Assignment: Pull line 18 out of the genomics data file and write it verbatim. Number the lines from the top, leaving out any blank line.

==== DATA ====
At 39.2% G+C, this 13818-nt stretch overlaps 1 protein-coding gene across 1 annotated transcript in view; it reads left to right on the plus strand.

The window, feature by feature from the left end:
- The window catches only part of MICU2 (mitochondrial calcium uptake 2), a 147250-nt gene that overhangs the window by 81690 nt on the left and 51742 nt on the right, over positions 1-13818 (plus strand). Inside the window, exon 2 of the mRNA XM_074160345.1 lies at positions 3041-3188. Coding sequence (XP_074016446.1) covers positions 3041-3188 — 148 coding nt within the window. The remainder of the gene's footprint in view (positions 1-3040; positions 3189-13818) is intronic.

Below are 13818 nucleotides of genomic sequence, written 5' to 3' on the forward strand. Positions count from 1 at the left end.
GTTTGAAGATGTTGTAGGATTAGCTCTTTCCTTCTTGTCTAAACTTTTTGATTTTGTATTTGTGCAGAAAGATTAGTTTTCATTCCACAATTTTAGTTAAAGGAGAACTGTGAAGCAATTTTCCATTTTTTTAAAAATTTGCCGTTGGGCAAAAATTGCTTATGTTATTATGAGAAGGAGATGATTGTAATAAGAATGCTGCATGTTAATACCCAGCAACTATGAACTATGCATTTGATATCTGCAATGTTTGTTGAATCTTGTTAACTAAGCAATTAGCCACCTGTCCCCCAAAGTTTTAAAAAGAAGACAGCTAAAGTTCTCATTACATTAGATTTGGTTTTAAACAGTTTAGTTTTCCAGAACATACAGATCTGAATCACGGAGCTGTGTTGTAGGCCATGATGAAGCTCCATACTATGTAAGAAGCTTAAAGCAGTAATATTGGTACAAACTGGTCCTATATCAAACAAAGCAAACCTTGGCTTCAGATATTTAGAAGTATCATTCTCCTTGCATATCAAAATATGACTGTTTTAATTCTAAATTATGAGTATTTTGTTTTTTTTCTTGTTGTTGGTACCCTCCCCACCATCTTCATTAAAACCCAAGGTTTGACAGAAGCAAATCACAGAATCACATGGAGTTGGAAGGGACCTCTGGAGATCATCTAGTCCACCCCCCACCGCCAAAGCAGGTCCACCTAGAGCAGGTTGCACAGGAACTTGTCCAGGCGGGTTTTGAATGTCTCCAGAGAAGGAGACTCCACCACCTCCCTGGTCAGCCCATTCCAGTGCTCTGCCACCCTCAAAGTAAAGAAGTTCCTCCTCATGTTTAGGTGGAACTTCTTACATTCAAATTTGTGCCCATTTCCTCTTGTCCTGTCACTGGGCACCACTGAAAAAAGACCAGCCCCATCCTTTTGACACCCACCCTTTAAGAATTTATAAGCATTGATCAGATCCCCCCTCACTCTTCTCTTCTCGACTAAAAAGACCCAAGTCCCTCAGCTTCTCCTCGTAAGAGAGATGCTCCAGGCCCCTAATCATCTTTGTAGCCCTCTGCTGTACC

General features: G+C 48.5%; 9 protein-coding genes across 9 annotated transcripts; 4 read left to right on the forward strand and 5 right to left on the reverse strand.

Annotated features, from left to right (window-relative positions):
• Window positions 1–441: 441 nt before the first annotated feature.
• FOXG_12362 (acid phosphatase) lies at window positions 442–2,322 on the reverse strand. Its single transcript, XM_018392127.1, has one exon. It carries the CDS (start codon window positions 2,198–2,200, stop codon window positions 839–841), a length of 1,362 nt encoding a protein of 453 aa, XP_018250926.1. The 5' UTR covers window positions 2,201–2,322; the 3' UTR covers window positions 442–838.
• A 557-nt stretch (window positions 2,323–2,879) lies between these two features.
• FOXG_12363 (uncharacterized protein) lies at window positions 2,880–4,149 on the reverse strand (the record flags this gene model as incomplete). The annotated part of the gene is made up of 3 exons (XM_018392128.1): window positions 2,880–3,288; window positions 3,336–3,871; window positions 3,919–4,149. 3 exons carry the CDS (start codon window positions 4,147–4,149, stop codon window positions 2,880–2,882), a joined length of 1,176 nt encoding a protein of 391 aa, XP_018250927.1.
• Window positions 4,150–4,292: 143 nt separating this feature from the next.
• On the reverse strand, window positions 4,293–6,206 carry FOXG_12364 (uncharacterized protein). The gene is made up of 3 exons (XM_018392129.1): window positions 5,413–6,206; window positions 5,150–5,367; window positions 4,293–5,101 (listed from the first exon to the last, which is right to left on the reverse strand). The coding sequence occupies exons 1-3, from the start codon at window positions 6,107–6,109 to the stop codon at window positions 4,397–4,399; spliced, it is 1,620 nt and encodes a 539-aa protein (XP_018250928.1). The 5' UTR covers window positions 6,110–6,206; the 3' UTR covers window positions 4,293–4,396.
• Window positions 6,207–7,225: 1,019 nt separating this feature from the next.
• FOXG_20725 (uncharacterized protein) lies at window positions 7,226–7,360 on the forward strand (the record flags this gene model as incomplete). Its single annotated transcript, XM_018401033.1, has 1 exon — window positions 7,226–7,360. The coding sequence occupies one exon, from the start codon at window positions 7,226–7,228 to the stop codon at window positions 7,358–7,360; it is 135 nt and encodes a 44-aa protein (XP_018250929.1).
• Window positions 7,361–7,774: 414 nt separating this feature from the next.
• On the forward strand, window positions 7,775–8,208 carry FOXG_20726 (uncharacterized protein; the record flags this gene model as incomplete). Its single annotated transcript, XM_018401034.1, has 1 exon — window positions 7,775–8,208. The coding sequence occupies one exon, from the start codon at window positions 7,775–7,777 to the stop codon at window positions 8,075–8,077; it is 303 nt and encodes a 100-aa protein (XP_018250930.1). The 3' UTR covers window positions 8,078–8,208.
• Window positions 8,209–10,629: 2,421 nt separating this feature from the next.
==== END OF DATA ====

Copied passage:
• Window positions 8,209–10,629: 2,421 nt separating this feature from the next.